The conclusion: under no circumstances allow the ball to be thrown over the safeties’ heads.
Both San Francisco and Chicago played their safeties extremely deep and made the Packers throw it underneath. Both teams have histories of playing Cover-2 defense (both safeties back and deep), so it’s hard to say if this is a trend or a matter of circumstance.
But if you were planning to face the Packers, wouldn’t you do the same?
“We have big play potential, so that’s what you’d want to key on is taking away those big plays,” tackle Bryan Bulaga said. “But I’m not a defensive coordinator.
“If you look at the last two games, we’ve been moving the football. It’s not like we haven’t been moving the football. We’ve been stalling out at the 40- or 35-yard line. We can’t do that.”
The whole idea of playing a safe, zone defense is that the opposition is going to have to put together 10-, 11-, 12-play drives to get into the end zone. The theory is that the more plays an offense has to run, the better chance of it making a mistake.
The Packers have not adjusted well to that philosophy, especially in the early part of games where they did a lot of damage last season.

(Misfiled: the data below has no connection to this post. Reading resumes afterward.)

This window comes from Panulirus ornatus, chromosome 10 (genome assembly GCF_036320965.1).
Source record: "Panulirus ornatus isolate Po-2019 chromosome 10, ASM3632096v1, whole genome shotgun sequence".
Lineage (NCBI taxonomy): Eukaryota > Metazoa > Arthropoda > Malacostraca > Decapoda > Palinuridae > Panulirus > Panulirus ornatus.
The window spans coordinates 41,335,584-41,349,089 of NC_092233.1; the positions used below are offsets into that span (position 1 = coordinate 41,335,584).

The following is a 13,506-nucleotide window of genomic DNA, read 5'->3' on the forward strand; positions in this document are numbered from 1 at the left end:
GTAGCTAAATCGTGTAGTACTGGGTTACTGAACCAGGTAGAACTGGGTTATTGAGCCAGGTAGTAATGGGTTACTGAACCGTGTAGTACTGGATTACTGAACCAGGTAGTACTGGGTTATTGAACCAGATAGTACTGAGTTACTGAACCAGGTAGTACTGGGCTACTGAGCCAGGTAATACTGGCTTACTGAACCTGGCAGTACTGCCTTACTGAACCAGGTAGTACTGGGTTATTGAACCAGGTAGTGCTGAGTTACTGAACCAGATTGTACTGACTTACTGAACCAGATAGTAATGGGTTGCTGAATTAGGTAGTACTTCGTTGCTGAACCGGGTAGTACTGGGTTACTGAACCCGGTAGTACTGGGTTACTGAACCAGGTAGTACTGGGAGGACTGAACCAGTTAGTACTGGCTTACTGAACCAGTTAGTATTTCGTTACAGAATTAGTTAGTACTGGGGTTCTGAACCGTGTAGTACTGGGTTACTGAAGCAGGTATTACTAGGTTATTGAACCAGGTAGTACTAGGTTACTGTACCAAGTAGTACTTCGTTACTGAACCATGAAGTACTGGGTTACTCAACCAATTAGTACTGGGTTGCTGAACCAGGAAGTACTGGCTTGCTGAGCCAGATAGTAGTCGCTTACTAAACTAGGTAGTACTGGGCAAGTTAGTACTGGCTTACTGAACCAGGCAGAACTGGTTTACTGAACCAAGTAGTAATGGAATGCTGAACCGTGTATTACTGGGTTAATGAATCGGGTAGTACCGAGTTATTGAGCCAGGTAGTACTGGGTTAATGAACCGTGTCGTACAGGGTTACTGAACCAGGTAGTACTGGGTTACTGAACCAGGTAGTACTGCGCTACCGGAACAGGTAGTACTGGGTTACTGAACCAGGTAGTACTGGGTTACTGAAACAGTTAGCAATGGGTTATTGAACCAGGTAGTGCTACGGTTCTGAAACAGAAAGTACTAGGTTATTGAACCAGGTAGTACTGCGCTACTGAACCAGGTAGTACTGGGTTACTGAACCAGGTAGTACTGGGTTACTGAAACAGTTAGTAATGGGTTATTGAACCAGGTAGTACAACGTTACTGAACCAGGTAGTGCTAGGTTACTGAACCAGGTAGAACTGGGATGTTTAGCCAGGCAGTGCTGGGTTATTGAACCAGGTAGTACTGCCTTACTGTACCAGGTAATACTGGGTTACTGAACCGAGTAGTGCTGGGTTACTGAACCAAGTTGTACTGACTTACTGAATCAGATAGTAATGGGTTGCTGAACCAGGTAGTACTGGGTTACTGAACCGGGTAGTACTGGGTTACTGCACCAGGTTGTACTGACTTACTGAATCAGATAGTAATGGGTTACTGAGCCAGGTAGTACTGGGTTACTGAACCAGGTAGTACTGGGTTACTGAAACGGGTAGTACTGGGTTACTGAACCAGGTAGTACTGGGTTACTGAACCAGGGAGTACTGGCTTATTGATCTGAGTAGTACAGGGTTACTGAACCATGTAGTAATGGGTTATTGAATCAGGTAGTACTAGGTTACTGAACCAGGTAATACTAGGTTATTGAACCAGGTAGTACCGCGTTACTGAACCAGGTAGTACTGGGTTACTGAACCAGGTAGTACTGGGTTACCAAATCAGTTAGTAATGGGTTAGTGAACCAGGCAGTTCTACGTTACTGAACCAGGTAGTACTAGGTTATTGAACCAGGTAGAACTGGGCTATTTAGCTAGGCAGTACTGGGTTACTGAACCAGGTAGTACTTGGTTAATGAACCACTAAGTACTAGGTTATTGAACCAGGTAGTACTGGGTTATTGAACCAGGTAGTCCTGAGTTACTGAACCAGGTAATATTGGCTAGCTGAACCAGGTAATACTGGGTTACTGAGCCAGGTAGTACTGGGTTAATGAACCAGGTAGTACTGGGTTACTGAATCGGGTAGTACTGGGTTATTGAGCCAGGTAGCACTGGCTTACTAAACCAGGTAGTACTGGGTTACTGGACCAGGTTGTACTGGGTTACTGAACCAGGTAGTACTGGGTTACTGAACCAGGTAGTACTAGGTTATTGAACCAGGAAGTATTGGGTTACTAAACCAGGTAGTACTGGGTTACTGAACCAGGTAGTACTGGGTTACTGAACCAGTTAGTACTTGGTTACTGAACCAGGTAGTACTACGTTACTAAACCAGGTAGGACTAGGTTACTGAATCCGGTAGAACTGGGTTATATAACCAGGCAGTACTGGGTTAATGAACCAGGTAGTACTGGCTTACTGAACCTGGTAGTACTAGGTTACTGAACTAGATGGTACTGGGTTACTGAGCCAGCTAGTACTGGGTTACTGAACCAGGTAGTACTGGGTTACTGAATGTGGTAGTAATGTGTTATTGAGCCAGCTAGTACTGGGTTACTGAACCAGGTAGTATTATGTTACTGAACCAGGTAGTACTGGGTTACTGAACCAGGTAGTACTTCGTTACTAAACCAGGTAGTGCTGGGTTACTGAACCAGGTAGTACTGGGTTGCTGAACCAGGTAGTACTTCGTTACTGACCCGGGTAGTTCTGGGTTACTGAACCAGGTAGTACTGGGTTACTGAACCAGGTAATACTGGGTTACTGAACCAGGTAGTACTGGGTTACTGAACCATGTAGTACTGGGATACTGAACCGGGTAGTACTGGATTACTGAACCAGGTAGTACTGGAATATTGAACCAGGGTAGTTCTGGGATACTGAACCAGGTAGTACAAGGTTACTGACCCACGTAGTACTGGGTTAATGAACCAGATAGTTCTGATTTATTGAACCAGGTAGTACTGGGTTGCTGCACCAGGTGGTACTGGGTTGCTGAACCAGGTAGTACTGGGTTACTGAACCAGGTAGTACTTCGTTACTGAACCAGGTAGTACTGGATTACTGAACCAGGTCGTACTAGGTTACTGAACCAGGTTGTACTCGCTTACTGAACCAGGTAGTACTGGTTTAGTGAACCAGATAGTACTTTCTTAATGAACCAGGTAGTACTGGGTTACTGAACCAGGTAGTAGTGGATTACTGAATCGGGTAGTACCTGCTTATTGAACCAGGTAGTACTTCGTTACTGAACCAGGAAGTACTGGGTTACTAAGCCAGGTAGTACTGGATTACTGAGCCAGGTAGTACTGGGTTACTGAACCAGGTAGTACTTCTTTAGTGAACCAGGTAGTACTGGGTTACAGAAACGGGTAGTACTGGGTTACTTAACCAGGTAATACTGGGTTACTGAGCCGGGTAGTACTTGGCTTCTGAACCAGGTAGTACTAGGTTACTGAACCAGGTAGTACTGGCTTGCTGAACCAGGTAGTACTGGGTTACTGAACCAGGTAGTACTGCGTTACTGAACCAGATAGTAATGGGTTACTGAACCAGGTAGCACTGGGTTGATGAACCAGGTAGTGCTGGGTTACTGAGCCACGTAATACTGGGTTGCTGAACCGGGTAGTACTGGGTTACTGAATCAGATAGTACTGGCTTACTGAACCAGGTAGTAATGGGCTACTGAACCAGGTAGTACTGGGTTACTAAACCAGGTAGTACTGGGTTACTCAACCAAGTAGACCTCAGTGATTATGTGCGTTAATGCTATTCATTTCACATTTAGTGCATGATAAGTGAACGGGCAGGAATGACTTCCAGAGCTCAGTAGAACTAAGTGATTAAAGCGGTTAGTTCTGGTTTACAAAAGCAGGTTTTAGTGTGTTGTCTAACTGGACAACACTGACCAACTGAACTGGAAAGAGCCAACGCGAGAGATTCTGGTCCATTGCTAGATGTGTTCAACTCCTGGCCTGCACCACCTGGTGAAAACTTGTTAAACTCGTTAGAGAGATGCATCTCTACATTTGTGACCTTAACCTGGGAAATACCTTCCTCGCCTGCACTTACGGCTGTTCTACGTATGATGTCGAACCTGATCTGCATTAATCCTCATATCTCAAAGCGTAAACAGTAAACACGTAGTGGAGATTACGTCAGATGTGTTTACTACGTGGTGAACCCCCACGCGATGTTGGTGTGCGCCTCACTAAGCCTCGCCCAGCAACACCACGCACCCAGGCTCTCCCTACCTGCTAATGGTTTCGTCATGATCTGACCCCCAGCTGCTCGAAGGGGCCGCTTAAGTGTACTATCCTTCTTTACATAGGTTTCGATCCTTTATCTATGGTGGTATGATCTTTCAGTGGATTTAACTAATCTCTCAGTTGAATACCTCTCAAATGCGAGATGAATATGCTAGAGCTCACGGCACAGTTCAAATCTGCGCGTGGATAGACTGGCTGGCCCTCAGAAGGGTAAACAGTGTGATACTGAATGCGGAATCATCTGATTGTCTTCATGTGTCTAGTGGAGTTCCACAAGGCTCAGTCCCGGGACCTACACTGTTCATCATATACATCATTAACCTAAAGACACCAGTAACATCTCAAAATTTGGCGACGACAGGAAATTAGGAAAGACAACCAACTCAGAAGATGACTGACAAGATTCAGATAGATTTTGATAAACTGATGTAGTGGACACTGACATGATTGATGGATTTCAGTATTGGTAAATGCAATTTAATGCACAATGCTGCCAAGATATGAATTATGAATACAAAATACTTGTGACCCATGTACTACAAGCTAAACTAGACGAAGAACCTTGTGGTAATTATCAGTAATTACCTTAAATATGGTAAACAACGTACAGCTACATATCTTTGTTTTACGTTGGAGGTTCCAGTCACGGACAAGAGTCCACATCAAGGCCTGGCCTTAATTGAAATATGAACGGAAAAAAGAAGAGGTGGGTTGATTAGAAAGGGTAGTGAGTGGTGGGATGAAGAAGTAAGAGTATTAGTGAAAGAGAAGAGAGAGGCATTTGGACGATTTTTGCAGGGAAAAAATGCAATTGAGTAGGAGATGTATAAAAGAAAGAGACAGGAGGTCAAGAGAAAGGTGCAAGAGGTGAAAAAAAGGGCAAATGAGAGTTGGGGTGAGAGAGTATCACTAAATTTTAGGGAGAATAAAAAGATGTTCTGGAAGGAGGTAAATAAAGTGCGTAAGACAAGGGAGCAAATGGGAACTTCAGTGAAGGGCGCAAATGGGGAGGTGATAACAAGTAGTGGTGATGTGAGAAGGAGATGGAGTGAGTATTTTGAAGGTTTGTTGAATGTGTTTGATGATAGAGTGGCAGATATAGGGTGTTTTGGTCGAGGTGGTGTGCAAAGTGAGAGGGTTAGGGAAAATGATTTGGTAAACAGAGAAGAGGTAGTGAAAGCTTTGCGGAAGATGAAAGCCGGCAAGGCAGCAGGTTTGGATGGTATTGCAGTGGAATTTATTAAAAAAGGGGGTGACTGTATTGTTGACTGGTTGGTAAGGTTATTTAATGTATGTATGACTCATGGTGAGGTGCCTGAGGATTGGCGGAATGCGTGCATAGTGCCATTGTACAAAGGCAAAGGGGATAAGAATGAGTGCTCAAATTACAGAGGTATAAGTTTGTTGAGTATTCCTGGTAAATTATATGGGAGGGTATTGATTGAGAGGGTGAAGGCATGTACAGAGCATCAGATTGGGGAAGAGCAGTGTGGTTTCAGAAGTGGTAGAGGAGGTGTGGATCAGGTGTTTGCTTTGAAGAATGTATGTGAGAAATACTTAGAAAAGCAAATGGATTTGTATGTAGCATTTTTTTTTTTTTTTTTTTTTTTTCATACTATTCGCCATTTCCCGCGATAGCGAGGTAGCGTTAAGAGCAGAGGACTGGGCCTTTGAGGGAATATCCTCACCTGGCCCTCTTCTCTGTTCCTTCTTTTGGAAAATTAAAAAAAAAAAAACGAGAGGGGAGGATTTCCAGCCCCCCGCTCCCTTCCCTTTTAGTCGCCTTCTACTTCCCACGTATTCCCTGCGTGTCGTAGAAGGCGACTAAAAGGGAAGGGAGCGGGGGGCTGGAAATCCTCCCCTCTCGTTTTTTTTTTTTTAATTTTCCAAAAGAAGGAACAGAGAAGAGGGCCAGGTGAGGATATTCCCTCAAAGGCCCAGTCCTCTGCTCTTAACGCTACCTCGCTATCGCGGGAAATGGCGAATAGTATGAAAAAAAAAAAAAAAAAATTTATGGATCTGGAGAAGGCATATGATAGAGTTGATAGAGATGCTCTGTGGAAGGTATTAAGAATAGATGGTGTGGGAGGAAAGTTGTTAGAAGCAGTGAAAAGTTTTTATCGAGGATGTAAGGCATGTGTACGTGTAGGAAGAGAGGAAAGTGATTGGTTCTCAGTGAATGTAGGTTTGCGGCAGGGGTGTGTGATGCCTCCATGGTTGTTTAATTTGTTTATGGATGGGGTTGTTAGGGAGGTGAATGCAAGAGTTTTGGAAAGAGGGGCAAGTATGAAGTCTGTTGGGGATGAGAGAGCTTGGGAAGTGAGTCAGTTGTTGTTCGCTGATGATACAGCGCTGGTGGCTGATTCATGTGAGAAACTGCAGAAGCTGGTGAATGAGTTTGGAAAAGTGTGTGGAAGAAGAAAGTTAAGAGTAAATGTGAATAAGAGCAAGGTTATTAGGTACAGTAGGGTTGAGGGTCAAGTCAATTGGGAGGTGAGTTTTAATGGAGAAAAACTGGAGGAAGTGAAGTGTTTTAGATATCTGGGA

For instance, they scored touchdowns on four of their first five possessions against New Orleans in the 2011-‘12 opener . After struggling out of the gate against Carolina the following week, they went on to score three of the first four times they had the ball against Chicago in Week 3.
This season, even running their quick-tempo no-huddle offense, McCarthy’s offense has just one first-half touchdown in 10 possessions.
“It’s bad starts coming out of the tunnel both times,” Rodgers said. ‘We’ve had some decent drives in both those quarters and zero points. We have to do a better job on that. We have to start the game a little faster.
“Last year, we were kind of the opposite. We started pretty fast I feel like and scored a lot coming out of the second half. We have to do a better job of that.”
It’s unclear whether the Seahawks will follow the pattern of playing both safeties back virtually all game long, but it wouldn’t be surprising.
If they do, the Packers have two ways to counter it.
The most obvious would be to get their running game going. Cedric Benson showed some life with 20 carries for 81 yards against the Bears, but as Bulaga noted, drives kept stalling out the closer the Packers got to the goal line.